Jethro's trusted lieutenants (of whom, needless to say, Mr. Bixby was one) had been commanded to notify such of their supporters whose fidelity and secrecy could be absolutely depended upon to attend the Woodchuck Session; and, further to guard against surprise, this order had not gone out until the last minute (hence Mr. Amos Cuthbert's conduct). The seats of these members at the theatre had been filled by accommodating townspeople and visitors. Forestalling a possible vote on the morrow to recall and reconsider, there remained some sixty members whose loyalty was unquestioned, but whose reputation for discretion was not of the best. So much for the parliamentary side of the affair, which was a revelation of generalship and organization to William Wetherell. By the time he had grasped it they were come in view of the lights of Fosters Opera House, and they perceived, among a sprinkling of idlers, a conspicuous and meditative gentleman leaning against a pillar. He was ludicrously tall and ludicrously thin, his hands were in his trousers pockets, and the skirts of his Sunday broadcloth coat hung down behind him awry. One long foot was crossed over the other and rested on the point of the toe, and his head was tilted to one side. He had, on the whole, the appearance of a rather mournful stork. Mr. Bixby approached him gravely, seized him by the lower shoulder, and tilted him down until it was possible to speak into his ear. The gentleman apparently did not resent this, although he seemed in imminent danger of being upset.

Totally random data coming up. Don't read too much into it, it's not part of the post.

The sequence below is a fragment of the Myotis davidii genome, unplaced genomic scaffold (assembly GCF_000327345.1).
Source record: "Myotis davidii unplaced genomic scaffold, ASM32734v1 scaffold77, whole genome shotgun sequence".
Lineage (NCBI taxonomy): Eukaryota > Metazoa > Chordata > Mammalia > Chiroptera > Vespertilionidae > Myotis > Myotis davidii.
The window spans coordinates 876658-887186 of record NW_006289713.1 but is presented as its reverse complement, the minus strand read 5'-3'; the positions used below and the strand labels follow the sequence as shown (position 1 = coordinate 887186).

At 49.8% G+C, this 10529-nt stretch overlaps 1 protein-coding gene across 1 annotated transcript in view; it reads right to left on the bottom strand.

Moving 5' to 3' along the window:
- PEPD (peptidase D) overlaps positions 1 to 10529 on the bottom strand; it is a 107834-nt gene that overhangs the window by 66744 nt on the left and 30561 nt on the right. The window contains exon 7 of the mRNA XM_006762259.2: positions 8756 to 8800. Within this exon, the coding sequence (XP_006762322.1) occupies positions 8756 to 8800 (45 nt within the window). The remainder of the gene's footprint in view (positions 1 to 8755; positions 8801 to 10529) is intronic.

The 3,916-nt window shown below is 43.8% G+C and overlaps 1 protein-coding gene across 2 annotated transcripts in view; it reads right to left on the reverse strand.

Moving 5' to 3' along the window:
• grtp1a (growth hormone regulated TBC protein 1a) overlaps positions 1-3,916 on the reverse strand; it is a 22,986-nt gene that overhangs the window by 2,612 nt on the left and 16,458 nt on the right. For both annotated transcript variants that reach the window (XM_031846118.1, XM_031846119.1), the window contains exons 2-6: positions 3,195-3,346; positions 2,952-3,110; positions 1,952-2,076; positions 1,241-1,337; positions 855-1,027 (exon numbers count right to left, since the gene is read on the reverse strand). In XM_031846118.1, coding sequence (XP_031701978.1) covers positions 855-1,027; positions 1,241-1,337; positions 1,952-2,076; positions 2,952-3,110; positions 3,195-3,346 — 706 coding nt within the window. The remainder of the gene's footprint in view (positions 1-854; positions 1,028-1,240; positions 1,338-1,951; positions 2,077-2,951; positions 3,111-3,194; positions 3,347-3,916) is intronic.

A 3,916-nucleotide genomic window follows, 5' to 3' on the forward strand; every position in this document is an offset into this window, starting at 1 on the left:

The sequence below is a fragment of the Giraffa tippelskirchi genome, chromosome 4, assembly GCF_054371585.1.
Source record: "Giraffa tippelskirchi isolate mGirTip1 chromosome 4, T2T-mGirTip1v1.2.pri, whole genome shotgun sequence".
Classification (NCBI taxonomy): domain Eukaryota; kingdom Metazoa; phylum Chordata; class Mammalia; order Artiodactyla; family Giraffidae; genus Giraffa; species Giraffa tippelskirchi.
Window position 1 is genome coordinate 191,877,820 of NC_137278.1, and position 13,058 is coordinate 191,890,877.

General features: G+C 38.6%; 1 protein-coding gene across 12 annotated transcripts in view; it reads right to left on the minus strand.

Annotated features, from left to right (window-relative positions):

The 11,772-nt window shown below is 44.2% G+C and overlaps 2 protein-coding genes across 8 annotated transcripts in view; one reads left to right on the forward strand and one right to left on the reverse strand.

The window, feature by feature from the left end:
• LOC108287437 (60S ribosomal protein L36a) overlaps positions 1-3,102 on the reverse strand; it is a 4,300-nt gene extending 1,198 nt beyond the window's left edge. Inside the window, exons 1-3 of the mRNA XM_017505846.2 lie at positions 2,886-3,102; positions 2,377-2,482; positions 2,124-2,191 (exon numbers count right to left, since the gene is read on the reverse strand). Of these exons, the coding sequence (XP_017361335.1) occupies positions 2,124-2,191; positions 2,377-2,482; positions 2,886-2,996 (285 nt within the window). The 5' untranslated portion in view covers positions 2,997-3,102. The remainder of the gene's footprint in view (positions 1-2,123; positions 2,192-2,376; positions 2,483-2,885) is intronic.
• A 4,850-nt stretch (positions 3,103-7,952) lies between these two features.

"How be you, Peleg? Er--you know Will?"

"No," said the gentleman.

Mr. Bixby seized Mr. Wetherell under the elbow, and addressed himself to the storekeeper's ear.

"Will, I want you to shake hands with Senator Peleg Hartington, of Brampton. This is Will Wetherell, Peleg,--from Coniston--you understand."

The senator took one hand from his pocket.

"How be you?" he said. Mr. Bixby was once more pulling down on his shoulder.

"H-haow was it here?" he demanded.

"Almighty funny," answered Senator Hartington, sadly, and waved at the lobby. "There wahn't standin' room in the place."

"Jethro Bass Republican Club come and packed the entrance," explained Mr. Bixby with a wink. "You understand, Will? Go on, Peleg."

"Sidewalk and street, too," continued Mr. Hartington, slowly. "First come along Ball of Towles, hollerin' like blazes. They crumpled him all up and lost him. Next come old man Duncan himself."

"Will kep' Duncan," Mr. Bixby interjected.

"That was wholly an accident," exclaimed Mr. Wetherell, angrily.